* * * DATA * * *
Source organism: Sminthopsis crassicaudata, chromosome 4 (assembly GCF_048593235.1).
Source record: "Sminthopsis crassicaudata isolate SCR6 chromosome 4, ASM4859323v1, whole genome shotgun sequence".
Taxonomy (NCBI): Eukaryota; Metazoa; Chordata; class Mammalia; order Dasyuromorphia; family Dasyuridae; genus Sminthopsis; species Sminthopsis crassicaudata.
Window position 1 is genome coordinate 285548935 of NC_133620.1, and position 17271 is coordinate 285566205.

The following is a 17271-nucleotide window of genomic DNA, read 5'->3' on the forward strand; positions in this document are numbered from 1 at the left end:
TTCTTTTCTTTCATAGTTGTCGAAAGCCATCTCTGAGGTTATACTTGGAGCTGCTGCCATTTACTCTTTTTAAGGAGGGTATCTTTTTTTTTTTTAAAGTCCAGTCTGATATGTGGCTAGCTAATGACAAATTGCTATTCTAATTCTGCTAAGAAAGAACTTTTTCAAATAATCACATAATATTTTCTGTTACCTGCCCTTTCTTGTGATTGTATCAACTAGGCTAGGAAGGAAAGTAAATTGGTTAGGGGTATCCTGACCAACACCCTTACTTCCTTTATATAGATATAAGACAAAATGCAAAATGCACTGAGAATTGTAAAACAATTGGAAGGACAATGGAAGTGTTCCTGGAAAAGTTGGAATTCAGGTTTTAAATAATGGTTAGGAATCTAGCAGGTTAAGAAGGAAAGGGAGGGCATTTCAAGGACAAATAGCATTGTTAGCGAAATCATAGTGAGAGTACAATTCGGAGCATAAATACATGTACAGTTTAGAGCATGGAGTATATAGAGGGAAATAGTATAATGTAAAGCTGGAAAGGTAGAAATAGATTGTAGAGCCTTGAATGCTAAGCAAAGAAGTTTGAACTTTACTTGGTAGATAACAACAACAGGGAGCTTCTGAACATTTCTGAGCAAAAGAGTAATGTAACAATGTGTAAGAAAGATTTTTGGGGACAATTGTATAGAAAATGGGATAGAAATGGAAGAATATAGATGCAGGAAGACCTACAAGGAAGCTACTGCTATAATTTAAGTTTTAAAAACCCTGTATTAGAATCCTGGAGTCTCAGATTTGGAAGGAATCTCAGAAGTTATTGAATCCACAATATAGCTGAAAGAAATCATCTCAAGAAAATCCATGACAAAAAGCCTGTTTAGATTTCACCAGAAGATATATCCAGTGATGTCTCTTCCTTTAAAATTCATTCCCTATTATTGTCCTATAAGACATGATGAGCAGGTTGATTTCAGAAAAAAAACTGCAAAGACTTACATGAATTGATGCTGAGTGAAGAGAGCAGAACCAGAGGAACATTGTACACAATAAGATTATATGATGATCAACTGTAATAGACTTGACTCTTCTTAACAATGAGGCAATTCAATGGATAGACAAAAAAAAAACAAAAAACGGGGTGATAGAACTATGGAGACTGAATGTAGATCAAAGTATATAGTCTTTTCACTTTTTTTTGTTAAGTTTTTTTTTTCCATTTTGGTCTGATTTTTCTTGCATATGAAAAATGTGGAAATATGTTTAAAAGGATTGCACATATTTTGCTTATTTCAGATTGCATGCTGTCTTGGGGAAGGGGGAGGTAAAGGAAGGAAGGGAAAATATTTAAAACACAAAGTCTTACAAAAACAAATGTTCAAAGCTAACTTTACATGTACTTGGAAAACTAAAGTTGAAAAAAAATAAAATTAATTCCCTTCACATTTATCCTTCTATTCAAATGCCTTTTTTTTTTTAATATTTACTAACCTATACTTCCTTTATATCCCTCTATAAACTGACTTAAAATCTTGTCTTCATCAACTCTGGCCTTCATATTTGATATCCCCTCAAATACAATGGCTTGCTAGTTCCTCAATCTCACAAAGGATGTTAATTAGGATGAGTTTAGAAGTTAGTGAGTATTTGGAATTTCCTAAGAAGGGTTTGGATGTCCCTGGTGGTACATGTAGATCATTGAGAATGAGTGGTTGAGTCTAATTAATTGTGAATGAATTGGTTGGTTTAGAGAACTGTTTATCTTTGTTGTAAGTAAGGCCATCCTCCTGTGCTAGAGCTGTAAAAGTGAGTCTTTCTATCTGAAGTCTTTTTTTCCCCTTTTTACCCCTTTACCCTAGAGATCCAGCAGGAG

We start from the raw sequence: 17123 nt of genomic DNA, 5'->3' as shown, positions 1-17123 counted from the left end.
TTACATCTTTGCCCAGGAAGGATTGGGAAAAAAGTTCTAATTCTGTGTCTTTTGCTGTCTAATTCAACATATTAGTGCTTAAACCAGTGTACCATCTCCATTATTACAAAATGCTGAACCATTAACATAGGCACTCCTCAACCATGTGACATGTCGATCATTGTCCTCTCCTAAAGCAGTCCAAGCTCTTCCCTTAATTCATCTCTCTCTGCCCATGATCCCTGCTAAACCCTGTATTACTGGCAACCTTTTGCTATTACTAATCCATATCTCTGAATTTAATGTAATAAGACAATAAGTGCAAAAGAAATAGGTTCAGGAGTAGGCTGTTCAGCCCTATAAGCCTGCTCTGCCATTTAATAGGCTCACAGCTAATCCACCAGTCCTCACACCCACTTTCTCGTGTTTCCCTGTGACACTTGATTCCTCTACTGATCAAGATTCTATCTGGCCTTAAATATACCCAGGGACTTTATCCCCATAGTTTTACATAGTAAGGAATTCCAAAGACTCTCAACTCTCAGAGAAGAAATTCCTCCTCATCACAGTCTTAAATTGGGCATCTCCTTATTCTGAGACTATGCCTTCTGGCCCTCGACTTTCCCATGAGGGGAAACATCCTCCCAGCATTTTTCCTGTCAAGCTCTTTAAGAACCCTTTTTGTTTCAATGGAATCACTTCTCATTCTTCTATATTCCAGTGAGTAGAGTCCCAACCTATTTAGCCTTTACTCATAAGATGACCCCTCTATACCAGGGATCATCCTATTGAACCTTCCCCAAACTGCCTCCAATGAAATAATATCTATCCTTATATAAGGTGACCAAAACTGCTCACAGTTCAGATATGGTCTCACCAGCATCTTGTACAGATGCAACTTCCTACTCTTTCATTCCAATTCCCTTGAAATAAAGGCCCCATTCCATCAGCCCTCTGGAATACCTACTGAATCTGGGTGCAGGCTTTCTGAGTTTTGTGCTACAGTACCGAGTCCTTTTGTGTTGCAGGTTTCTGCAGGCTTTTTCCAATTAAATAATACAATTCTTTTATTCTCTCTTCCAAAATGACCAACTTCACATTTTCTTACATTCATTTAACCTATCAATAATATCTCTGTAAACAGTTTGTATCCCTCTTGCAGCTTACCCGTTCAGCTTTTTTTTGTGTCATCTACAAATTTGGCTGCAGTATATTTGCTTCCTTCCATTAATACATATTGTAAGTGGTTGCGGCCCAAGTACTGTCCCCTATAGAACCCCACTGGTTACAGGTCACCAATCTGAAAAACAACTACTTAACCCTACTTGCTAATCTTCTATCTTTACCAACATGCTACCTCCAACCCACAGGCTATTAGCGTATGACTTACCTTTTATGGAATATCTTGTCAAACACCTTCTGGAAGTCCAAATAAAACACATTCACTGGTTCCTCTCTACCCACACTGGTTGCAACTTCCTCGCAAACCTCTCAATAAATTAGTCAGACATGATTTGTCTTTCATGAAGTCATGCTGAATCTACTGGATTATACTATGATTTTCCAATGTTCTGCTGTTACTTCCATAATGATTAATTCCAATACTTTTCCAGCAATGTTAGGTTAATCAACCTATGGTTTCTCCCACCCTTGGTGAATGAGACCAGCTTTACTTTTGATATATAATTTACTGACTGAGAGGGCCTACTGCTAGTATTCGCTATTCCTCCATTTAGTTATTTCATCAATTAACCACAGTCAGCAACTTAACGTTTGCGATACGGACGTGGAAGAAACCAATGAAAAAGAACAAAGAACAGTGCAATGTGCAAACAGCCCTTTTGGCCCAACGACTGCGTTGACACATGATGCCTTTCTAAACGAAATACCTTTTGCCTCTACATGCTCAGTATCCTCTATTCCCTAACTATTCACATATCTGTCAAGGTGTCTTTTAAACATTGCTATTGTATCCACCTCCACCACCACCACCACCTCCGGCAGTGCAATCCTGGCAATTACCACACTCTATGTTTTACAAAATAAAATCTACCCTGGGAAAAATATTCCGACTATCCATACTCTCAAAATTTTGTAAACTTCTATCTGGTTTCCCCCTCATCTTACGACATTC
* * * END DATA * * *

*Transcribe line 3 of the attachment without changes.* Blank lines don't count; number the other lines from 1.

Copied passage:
Taxonomy (NCBI): Eukaryota; Metazoa; Chordata; class Mammalia; order Dasyuromorphia; family Dasyuridae; genus Sminthopsis; species Sminthopsis crassicaudata.